Critical Areas Ordinance Sent Back To Planners
SALISBURY — The Salisbury City Council sent the city’s Critical Areas Ordinance back down to the Wicomico County Planning and Zoning Commission this week. While the commission had attached a favorable recommendation to the ordinance, members of the council pointed out that the commissioners never saw a final product on the document and had made their ruling based on the bullet points.
The city’s Critical Areas Ordinance is updated every four to six years, according to County Planning and Zoning Technical Services and Environmental Planner Jimmy Sharp. This new ordinance is similar in most aspects to the previous one. However, there have been a few additions and the design of the ordinance has changed due to a new model from the state.
“We’re following the new format laid out by the state,” Sharp told the council.
Besides the new formatting, new areas have been added to the ordinance.
“Some new sections have been added such as the River Walk section which was not in the last ordinance at all,” he said.
Overall, the Critical Areas Ordinance, which Sharp said was adopted by the city in 1989, is set up to protect the Chesapeake Bay watershed in Salisbury with guidelines and restrictions on development. However, because much of the area was developed prior to adopting the original ordinance, Sharp explained that most parts of the city have a lot of flexibility with the guidelines.
With this most current ordinance, however, the council underlined the fact that the Planning and Zoning Commission had only received a summary and not the actual document.
“It’s been before the planning commission in a summary form with the various issues and topics identified,” said Planning and Zoning Director Jack Lennox.
Councilmember Laura Mitchell took that approval with a grain of salt, however.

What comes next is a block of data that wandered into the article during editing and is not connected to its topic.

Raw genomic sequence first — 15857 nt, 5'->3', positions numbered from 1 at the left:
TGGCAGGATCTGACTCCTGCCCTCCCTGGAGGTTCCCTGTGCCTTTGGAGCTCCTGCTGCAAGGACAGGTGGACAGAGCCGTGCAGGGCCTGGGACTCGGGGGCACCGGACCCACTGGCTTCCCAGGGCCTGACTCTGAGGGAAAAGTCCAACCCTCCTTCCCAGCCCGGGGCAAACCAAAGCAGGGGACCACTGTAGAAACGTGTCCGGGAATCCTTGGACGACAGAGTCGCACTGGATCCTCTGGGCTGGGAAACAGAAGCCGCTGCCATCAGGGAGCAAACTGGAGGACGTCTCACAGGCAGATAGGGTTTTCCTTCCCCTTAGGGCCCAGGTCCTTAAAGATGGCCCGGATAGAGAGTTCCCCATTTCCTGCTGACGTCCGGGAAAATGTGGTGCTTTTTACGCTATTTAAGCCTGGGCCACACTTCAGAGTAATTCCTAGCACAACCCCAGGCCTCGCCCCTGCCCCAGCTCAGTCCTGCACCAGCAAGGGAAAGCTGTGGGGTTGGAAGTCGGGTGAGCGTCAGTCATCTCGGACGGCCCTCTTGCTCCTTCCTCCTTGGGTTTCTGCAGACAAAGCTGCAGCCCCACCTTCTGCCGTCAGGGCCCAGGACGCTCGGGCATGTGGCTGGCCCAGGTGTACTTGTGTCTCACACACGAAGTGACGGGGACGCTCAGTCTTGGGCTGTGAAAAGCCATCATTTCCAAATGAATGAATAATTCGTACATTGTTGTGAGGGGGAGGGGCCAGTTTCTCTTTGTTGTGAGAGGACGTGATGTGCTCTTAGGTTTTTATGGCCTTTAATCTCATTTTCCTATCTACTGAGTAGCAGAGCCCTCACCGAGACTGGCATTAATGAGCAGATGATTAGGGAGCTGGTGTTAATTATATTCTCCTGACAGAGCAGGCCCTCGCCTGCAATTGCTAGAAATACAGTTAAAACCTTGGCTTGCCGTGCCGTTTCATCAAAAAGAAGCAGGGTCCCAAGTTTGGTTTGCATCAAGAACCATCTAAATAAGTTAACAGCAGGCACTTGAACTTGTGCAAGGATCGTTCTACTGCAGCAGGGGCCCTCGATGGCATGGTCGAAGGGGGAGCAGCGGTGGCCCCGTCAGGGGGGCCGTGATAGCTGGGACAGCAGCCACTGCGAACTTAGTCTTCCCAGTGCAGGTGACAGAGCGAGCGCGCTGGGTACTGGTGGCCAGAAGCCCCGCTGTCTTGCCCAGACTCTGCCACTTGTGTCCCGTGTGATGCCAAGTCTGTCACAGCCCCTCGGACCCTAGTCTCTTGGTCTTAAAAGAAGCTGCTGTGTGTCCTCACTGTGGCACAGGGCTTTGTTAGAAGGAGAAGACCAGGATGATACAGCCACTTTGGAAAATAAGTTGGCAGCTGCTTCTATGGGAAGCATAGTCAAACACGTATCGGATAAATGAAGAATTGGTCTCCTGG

“The Planning and Zoning Commission approved this with only a summary,” she said. “They asked several times, as I understand, to see the ordinance but they’ve never seen the ordinance and it’s being brought to us saying Planning and Zoning has approved this. But they haven’t even seen it. So I’m a little troubled by the representation that it’s been approved by them when they haven’t gotten to see it.”
Reviewing the entire ordinance, she added, is the commission’s responsibility.
“I think that’s their function and they should have that opportunity,” she said.
Sharp told the council that it was acceptable to send the ordinance back down. However, he explained that state law overrides municipal regulations with critical areas.
“As soon as the state law changes, no matter what our ordinance reads here, as soon as the state law changes that is what we have to implement,” he said.
Sharp said that Salisbury’s ordinance is more for public education than to set guidelines.
“All this is doing, in my opinion, is allowing the public to see exactly what our rules and regulations are,” he said.
Maryland Department of Planning Regional Director Tracey Gordy agreed.
“So the model ordinance that you get you really cannot change very much,” she said. “All you can do is to add in particulars, unique circumstances to your community such as the River Walk.”
Still, the council agreed to handle the ordinance in the traditional matter and allow the Planning and Zoning Commission to review the plan in its entirety before making a recommendation.